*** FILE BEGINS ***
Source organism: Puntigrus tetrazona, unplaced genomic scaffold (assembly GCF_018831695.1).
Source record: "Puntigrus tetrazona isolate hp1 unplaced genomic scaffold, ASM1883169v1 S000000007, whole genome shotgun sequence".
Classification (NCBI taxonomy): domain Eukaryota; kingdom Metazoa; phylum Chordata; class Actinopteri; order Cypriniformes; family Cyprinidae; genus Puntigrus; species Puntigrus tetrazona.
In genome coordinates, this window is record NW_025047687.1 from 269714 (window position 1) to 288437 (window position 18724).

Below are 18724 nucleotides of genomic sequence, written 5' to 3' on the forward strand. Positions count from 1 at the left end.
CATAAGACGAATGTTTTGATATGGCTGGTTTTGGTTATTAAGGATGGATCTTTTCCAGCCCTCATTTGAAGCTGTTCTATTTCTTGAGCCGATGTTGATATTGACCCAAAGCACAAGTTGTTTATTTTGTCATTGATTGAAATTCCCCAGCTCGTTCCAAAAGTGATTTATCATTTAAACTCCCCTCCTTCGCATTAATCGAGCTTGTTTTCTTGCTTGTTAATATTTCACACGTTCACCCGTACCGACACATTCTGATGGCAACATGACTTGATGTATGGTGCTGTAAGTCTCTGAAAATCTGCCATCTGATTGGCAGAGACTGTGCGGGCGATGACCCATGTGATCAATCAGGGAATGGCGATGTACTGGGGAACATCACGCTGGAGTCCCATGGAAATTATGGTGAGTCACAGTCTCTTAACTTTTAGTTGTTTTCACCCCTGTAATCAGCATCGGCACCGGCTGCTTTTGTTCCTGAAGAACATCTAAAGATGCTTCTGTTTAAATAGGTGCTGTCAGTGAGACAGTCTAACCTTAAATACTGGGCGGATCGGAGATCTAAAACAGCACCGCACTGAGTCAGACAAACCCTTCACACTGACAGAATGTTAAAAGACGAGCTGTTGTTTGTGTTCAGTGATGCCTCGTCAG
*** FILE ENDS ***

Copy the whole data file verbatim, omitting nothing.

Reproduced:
Source organism: Puntigrus tetrazona, unplaced genomic scaffold (assembly GCF_018831695.1).
Source record: "Puntigrus tetrazona isolate hp1 unplaced genomic scaffold, ASM1883169v1 S000000007, whole genome shotgun sequence".
Classification (NCBI taxonomy): domain Eukaryota; kingdom Metazoa; phylum Chordata; class Actinopteri; order Cypriniformes; family Cyprinidae; genus Puntigrus; species Puntigrus tetrazona.
In genome coordinates, this window is record NW_025047687.1 from 269714 (window position 1) to 288437 (window position 18724).

Below are 18724 nucleotides of genomic sequence, written 5' to 3' on the forward strand. Positions count from 1 at the left end.
CATAAGACGAATGTTTTGATATGGCTGGTTTTGGTTATTAAGGATGGATCTTTTCCAGCCCTCATTTGAAGCTGTTCTATTTCTTGAGCCGATGTTGATATTGACCCAAAGCACAAGTTGTTTATTTTGTCATTGATTGAAATTCCCCAGCTCGTTCCAAAAGTGATTTATCATTTAAACTCCCCTCCTTCGCATTAATCGAGCTTGTTTTCTTGCTTGTTAATATTTCACACGTTCACCCGTACCGACACATTCTGATGGCAACATGACTTGATGTATGGTGCTGTAAGTCTCTGAAAATCTGCCATCTGATTGGCAGAGACTGTGCGGGCGATGACCCATGTGATCAATCAGGGAATGGCGATGTACTGGGGAACATCACGCTGGAGTCCCATGGAAATTATGGTGAGTCACAGTCTCTTAACTTTTAGTTGTTTTCACCCCTGTAATCAGCATCGGCACCGGCTGCTTTTGTTCCTGAAGAACATCTAAAGATGCTTCTGTTTAAATAGGTGCTGTCAGTGAGACAGTCTAACCTTAAATACTGGGCGGATCGGAGATCTAAAACAGCACCGCACTGAGTCAGACAAACCCTTCACACTGACAGAATGTTAAAAGACGAGCTGTTGTTTGTGTTCAGTGATGCCTCGTCAG